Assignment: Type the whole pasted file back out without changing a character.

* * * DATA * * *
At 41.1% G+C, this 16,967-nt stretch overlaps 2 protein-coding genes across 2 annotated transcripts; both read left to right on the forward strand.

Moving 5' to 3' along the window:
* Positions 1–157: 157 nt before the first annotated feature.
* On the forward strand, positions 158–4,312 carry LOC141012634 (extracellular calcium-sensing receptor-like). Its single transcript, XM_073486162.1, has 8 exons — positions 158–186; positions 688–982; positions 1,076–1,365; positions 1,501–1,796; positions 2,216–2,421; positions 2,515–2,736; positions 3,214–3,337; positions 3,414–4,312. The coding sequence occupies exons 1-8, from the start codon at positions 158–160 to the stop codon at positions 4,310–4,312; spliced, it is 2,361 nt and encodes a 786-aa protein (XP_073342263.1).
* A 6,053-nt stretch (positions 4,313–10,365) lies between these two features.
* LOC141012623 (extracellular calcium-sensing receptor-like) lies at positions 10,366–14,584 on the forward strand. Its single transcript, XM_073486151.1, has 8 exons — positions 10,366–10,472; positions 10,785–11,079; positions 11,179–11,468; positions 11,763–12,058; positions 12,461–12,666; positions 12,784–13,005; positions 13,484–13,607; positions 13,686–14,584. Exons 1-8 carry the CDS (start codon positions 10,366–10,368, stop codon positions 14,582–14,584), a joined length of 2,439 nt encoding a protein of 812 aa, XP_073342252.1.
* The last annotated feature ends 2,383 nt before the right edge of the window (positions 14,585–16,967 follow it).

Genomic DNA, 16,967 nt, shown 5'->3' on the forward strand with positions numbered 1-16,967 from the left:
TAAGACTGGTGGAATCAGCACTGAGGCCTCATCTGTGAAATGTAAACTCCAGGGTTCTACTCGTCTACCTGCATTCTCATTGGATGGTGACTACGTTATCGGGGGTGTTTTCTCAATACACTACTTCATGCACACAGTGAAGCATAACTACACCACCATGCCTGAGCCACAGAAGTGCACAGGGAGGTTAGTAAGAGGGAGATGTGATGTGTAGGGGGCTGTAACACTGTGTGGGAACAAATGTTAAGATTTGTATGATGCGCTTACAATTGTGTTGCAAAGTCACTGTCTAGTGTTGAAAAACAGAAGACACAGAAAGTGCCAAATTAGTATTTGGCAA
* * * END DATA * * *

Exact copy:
At 41.1% G+C, this 16,967-nt stretch overlaps 2 protein-coding genes across 2 annotated transcripts; both read left to right on the forward strand.

Moving 5' to 3' along the window:
* Positions 1–157: 157 nt before the first annotated feature.
* On the forward strand, positions 158–4,312 carry LOC141012634 (extracellular calcium-sensing receptor-like). Its single transcript, XM_073486162.1, has 8 exons — positions 158–186; positions 688–982; positions 1,076–1,365; positions 1,501–1,796; positions 2,216–2,421; positions 2,515–2,736; positions 3,214–3,337; positions 3,414–4,312. The coding sequence occupies exons 1-8, from the start codon at positions 158–160 to the stop codon at positions 4,310–4,312; spliced, it is 2,361 nt and encodes a 786-aa protein (XP_073342263.1).
* A 6,053-nt stretch (positions 4,313–10,365) lies between these two features.
* LOC141012623 (extracellular calcium-sensing receptor-like) lies at positions 10,366–14,584 on the forward strand. Its single transcript, XM_073486151.1, has 8 exons — positions 10,366–10,472; positions 10,785–11,079; positions 11,179–11,468; positions 11,763–12,058; positions 12,461–12,666; positions 12,784–13,005; positions 13,484–13,607; positions 13,686–14,584. Exons 1-8 carry the CDS (start codon positions 10,366–10,368, stop codon positions 14,582–14,584), a joined length of 2,439 nt encoding a protein of 812 aa, XP_073342252.1.
* The last annotated feature ends 2,383 nt before the right edge of the window (positions 14,585–16,967 follow it).

Genomic DNA, 16,967 nt, shown 5'->3' on the forward strand with positions numbered 1-16,967 from the left:
TAAGACTGGTGGAATCAGCACTGAGGCCTCATCTGTGAAATGTAAACTCCAGGGTTCTACTCGTCTACCTGCATTCTCATTGGATGGTGACTACGTTATCGGGGGTGTTTTCTCAATACACTACTTCATGCACACAGTGAAGCATAACTACACCACCATGCCTGAGCCACAGAAGTGCACAGGGAGGTTAGTAAGAGGGAGATGTGATGTGTAGGGGGCTGTAACACTGTGTGGGAACAAATGTTAAGATTTGTATGATGCGCTTACAATTGTGTTGCAAAGTCACTGTCTAGTGTTGAAAAACAGAAGACACAGAAAGTGCCAAATTAGTATTTGGCAA